British unions have warned transport secretary Grant Shapps that his plan to legislate to allow agency workers to provide cover for striking rail workers was impractical and would be fiercely resisted.
In a sign of growing tensions ahead of a series of planned strikes this month over wage levels, Shapps said rail workers were already well paid, claiming the industrial action was being driven by “Marxists”.
Downing Street is braced for strikes across a range of sectors as unions fight for pay deals that keep pace with prices. Prime Minister Boris Johnson fears this will lead to a spiral of higher wages pushing inflation even higher.
The first large disruption is scheduled for later this month, with unions threatening to bring rail services to a halt on three separate days in a dispute over pay and proposed job losses.
Shapps said he was drawing up legislation to remove a legal restriction introduced by Tony Blair’s Labour government to stop employers hiring agency staff to carry out the duties of striking workers.
Although the move would not affect strikes this month, Shapps told the Sunday Telegraph it could take effect “during this particular dispute”, if strikes continued. He said union leaders were in some cases “Marxists”.
The transport secretary is also considering legislation, promised in the 2019 Conservative party manifesto, requiring a minimum standard of service to be guaranteed on the railways during strikes, but this is unlikely to be enacted in the short term.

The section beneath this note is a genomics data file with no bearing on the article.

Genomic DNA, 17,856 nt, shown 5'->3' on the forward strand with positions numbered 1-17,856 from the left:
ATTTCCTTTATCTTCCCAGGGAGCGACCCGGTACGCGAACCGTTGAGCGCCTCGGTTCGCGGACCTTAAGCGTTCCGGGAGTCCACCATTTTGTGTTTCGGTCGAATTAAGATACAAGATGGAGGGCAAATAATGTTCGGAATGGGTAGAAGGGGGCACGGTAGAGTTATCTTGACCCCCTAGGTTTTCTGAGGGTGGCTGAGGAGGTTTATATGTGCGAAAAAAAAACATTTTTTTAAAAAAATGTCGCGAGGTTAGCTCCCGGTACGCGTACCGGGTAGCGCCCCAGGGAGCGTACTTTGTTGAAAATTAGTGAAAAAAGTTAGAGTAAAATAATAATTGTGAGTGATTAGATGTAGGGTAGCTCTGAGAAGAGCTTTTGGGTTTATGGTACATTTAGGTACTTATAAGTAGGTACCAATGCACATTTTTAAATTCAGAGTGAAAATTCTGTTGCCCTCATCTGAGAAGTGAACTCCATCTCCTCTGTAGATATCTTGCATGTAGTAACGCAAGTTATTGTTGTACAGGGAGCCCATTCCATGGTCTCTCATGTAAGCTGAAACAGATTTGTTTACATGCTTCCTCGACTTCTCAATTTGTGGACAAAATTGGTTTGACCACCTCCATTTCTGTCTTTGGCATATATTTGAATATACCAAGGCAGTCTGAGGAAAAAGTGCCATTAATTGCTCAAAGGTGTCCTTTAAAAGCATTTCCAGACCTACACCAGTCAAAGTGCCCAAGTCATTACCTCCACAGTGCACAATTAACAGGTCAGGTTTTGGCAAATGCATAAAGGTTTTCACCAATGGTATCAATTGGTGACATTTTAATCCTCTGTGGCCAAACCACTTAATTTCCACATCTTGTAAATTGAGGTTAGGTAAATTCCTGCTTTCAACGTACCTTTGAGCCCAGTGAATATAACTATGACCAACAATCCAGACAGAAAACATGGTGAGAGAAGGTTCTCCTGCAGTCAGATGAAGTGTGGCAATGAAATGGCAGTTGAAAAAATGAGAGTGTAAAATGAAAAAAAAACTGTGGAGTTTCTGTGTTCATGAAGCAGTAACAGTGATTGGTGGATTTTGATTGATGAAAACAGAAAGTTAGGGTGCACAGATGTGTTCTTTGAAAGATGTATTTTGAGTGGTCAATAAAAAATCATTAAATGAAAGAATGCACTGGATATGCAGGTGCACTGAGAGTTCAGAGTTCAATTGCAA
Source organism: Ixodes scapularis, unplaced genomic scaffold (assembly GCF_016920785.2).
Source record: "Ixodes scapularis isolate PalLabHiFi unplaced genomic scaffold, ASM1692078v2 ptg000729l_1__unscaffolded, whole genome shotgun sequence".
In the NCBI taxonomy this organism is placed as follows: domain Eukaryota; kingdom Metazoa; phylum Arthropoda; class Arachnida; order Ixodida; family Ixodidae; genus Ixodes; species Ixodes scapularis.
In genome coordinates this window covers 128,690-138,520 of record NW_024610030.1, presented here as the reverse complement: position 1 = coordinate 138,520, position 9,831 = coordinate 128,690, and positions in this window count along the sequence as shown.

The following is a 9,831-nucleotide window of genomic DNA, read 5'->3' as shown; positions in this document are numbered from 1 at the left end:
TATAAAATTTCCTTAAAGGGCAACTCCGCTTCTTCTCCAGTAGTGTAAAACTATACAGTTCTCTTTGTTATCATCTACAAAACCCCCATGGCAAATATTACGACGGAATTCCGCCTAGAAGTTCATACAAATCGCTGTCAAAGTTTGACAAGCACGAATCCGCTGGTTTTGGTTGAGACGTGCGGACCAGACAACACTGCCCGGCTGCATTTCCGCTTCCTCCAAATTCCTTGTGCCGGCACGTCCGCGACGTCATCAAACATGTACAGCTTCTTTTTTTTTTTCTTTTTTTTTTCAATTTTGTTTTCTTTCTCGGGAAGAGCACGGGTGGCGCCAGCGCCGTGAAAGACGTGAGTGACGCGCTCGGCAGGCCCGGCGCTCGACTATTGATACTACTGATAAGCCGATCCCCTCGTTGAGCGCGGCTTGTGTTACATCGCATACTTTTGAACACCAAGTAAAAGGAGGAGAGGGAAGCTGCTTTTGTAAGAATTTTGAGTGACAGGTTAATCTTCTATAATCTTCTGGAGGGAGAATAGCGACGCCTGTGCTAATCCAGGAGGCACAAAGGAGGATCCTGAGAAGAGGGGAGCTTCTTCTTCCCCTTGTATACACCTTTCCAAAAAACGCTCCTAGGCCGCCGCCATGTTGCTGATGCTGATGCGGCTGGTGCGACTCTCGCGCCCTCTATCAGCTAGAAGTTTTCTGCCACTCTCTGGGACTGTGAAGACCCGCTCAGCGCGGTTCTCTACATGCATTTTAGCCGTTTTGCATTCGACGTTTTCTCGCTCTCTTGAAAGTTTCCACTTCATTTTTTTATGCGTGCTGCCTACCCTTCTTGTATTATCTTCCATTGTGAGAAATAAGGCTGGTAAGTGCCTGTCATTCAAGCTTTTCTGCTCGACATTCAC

Mick Lynch, general secretary of the RMT union, said that repealing the law on agency staff filling in for striking workers would only harden its members’ resolve to continue with the planned industrial action.
“We already have the most restrictive anti-democratic trade union laws in western Europe and if the government attempts to reduce our rights further, the RMT along with the rest of the trade union movement will mount the fiercest resistance possible,” he said in a statement.
The RMT is planning the worst disruption on the railway network in 30 years with 40,000 union members at infrastructure owner Network Rail and 13 train operating companies expected to walk out on June 21, 23 and 25. There is also likely to be severe disruption on June 22 and 24 because trains will not be in the right places.
The proposed strike comes against a backdrop of the rising cost of living and increasing industrial unrest across key parts of the UK’s infrastructure and public services.
Pay disputes at the Royal Mail, British Airways and BT Group are also heading towards ballots on strike action, and unions representing teachers and civil servants are gearing up to hold votes on whether to protest.
Simon Weller, assistant general secretary at Aslef, the British train drivers’ union, said Shapps’s proposal would not work as agency staff lacked the skills and qualifications to fill in for drivers, signallers and controllers.
“These are all highly skilled jobs that aren’t run by agencies,” he told BBC Radio 4. “There is not a pool of agency train drivers out there.”
Labour politicians are also being put on the back foot by the proposed rail strikes, as they are constantly pressed in media interviews to condemn action that will disrupt work, schools and holidays.
Rachel Reeves, shadow chancellor, urged both sides to step up talks to find a compromise solution, claiming that ministers needed to act like “firefighters rather than arsonists”.